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    quote; What happens when you pee in your toilet at night, and you don't flush

    Unless you discharge a large volume, the heavier urine displaces water and stays in the bowl.
  14. LLigetfa

    LLigetfa DIYer, not in the trades

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    There are many toilets that don't refill completely. My AS comes up one cup short.
  15. wptski

    wptski Retired Machine Repairman

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    Due to a tank leak, I'm on my second tank. Funny, I didn't notice that the first one was stamped as a 1.28gpf(supposed to be a 1.6gpf) but written in as a 1.6gpf. The WL stamp was hard to read but looked like 1/4" below overflow. Unsure about the first digit but sure about the second. Second tank stamped a 1.6gpf, WL clearly shows 5/8" below overflow. Bowl WL on second tank is clearly lower than the first one. I was curious so last night, I turned the water off, flushed it and added measure water to the 5/8" level. It was dead on for 1.6gpf. Of course, no idea about the first tank but the dimensions of the tank vary a bit.

    I guess one way to test this is to add water slowly to the bowl and notice at what point the water stops to rise. I know on mine, it'll go a good 1/2" up the sides. I might try that later on today.

    The toilet is white but the old was was Tan, Bone or whatever and I do notice that the urine color settles to the bottom of the bowl. I would guess that urine varies by person too. I do know that for certain jobs involving the handling of steel guages, one's perspiration is checked for acid content as they can etch steel. I've seen this happen as somebody used a steel pipe I used for leverage on allen wrenches. The next day, it had his finger prints etched into the pipe.
  16. wjcandee

    wjcandee Wise One

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    Bill, on your test, just to be clear, it may well rise a little bit above the "settle level" and then begin to drain down to that level. So it's not the point at which the bowl water stops rising; it's the level to which the bowl water settles after you leave it a bit after filling to a little higher than that level.
  17. wptski

    wptski Retired Machine Repairman

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    If the water goes over into the drain, why would it take time to settle? It gets push over, it gets pushed over. I will try that later.

    I just made a deposit of solids ;) and the bowl WL must have raised over an inch. Of course, I didn't wait to flush!
  18. wptski

    wptski Retired Machine Repairman

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    Just added 32oz to the bowl which raised the WL about 1/2" measured in the center. After 30 minutes the WL did drop but only about 3/32". I may have reached its max level. This level is higher than I had seen with my first tank.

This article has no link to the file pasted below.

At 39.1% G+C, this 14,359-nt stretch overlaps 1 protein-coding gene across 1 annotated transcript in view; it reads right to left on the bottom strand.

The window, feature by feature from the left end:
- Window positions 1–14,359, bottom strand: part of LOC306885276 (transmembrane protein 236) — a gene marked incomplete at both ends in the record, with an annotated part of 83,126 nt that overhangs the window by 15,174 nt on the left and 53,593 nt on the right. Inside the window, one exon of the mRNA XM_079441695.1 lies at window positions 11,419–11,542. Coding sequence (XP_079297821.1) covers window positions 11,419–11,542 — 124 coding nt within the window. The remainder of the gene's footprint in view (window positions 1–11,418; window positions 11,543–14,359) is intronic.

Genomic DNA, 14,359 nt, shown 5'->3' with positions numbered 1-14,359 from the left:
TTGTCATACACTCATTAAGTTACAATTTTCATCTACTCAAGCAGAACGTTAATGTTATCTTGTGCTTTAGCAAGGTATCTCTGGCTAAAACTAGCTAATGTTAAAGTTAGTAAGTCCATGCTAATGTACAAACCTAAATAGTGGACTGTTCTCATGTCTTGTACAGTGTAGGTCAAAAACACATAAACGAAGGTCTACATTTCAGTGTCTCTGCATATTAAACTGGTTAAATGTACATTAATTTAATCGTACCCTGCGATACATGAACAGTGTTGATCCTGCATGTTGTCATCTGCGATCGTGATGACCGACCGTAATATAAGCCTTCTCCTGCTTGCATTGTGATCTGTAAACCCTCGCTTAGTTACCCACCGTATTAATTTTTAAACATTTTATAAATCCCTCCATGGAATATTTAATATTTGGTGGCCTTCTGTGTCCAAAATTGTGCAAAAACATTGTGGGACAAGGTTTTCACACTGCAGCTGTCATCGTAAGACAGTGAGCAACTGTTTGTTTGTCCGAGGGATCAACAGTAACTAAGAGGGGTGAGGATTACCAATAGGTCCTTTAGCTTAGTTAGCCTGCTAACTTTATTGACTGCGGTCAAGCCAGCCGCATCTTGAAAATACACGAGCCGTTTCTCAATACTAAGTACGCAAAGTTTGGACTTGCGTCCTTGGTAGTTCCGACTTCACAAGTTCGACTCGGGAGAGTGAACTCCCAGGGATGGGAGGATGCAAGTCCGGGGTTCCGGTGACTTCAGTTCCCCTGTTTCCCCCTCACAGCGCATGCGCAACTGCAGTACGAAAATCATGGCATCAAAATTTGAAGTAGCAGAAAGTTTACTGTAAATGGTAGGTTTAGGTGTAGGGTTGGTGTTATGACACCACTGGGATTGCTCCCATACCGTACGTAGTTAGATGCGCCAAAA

19. jadnashua

    jadnashua Retired Defense Industry Engineer xxx

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    A well-tuned, designed, toilet fills the bowl just to the point of overflow when the tank reaches full. Older toilets tended to dump much more water into the bowl, essentially wasting it. If the bowl isn't full when you start the flush, your flush will NOT be as powerful as when the bowl is full to start with. Instead of immediately starting to push the water out, some of it must fill the bowl the rest of the way first, and that affects the overall flushing efficiency. This is why it is important when trying to minimize water use to use the correct parts, properly installed - not all aftermarket parts will achieve good results while simultaneously minimizing water use. You would not notice the bowl was being overfilled, but you may notice it doesn't flush well if it isn't full to start the flush, and definately will notice if the level is very far from the design level.

    Now, some toilets used in other parts of the world have nearly no water spot and the waste sits there until you flush. People here tend to not like them, and thus there's little market for them, but they are designed differently than ours.

    If you've displaced all or most of the lighter water in the bowl with urine, and wait to flush, adding a little bit can put concentrated urine trickling down the drain. Only when you flush do you cleanse that area. That slow trickle of undiluted urine can eat through pipes, as shown in the picture Terry posted as well as leave crystalline deposits that do not get flushed away. This is real, not theoretical.
  20. wptski

    wptski Retired Machine Repairman

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    I flushed, added around 40oz to the bowl, left home for four hours, the level lowered to that same point again so that must be the overflow point.

    Now if well tuned, properly designed toilet fills the bowl to the point of overflow, I wonder what happens as your dumping solids to the bowl? Are you getting a concentrate of whatever into the drain till you flush? If a toilet fills the bowl to less than the overflow point, you have room for solids, etc.

    I like to get an unbiased test of a Toto using this same procedure just to see how full the bowl is.

    I'll have to look but I'm unsure if WL in the bowl reaches that overflow point between flushes.